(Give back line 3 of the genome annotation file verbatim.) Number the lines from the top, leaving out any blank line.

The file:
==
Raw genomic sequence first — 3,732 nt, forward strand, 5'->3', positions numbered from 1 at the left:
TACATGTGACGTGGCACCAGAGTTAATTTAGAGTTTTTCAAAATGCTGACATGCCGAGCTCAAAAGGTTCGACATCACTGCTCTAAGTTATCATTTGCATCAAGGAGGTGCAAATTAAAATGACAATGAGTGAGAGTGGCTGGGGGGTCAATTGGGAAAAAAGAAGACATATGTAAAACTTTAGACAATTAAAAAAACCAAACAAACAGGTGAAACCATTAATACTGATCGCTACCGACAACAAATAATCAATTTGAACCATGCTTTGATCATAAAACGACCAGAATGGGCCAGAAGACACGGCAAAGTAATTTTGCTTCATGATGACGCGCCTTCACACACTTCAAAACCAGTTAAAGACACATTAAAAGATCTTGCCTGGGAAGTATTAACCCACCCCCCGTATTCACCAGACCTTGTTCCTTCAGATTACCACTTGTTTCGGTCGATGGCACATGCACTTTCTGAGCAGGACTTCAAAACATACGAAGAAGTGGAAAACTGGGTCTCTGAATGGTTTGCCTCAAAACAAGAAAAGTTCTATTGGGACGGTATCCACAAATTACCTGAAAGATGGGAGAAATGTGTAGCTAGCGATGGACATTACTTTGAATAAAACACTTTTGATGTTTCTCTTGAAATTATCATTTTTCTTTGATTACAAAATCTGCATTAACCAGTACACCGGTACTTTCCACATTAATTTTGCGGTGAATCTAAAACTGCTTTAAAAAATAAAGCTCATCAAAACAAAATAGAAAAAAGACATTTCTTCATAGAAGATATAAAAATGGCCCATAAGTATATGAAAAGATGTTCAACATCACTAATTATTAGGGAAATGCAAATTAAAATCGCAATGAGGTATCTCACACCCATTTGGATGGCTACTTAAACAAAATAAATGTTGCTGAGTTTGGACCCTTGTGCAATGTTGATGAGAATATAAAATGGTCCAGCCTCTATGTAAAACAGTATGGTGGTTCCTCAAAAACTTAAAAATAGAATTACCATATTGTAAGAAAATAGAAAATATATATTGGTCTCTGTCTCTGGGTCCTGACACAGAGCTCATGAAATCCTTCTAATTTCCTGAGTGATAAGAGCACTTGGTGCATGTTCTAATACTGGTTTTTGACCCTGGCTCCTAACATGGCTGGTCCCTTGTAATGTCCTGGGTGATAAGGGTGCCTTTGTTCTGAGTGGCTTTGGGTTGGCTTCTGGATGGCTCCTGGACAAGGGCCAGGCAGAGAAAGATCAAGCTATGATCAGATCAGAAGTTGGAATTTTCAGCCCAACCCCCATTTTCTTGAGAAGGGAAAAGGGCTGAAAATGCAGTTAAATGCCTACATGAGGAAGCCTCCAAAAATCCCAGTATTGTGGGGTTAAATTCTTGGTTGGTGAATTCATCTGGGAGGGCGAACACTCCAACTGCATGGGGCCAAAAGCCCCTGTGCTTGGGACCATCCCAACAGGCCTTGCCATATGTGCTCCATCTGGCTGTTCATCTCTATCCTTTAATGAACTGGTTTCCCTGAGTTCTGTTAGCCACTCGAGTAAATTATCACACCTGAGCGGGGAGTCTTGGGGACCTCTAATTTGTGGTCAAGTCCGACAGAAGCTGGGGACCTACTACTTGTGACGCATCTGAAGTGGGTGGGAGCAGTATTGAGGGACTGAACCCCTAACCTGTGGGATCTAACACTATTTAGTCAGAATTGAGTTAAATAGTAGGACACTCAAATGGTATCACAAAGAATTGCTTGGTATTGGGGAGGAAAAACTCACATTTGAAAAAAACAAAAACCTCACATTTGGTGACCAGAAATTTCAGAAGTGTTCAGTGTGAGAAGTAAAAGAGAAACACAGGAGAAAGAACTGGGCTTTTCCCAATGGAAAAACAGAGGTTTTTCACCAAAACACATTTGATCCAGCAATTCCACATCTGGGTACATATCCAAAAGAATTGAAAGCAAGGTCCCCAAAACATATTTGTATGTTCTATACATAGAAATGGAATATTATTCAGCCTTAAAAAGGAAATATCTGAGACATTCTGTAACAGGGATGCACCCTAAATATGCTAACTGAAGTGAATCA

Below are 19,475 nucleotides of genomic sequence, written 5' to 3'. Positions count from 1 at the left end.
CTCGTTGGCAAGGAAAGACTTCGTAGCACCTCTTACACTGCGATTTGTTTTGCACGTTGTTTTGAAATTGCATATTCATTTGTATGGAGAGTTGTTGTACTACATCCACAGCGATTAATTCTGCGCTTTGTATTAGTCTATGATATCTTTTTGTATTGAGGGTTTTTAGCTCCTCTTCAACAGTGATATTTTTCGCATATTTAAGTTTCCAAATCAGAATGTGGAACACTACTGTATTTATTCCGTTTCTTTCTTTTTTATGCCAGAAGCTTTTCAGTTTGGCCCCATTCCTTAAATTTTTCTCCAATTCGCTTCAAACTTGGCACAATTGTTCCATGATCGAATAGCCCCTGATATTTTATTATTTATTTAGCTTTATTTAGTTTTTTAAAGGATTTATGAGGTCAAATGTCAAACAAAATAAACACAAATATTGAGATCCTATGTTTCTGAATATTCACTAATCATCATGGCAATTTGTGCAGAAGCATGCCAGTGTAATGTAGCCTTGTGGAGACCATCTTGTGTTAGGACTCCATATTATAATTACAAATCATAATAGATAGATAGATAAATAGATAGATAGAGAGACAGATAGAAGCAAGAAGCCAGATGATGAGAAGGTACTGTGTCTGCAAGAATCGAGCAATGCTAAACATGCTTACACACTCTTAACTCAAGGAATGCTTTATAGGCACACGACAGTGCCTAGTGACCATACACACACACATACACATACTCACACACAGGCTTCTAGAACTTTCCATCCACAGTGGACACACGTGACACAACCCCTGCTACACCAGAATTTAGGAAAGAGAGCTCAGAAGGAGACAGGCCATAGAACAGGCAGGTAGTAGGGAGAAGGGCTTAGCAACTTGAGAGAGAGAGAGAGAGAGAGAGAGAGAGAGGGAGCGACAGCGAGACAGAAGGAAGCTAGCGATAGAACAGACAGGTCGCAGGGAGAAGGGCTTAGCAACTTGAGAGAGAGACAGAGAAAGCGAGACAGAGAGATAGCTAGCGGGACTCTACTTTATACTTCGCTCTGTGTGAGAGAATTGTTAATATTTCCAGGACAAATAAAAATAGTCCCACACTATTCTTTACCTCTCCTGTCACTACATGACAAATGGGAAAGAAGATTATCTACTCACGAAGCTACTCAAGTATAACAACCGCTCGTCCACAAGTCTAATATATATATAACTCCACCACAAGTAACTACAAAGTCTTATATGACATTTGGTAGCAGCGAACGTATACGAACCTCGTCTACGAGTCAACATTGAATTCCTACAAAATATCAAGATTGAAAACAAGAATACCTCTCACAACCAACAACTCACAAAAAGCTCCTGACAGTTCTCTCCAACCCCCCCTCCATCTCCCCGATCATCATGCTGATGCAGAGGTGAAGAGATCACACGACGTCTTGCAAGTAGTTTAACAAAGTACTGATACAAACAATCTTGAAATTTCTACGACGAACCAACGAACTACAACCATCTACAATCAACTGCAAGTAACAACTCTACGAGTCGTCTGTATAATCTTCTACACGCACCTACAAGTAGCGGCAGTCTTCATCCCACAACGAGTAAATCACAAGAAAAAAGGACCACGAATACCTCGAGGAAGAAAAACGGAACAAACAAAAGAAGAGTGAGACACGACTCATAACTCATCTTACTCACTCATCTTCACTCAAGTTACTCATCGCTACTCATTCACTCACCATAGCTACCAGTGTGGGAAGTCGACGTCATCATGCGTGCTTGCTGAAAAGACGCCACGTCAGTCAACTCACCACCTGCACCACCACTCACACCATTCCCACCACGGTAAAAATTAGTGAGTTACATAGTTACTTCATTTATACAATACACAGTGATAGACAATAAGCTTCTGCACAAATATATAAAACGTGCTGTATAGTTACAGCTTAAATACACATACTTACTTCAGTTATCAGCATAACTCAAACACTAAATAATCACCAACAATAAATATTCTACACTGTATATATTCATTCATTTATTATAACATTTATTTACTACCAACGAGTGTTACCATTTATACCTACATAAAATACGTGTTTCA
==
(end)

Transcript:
Below are 19,475 nucleotides of genomic sequence, written 5' to 3'. Positions count from 1 at the left end.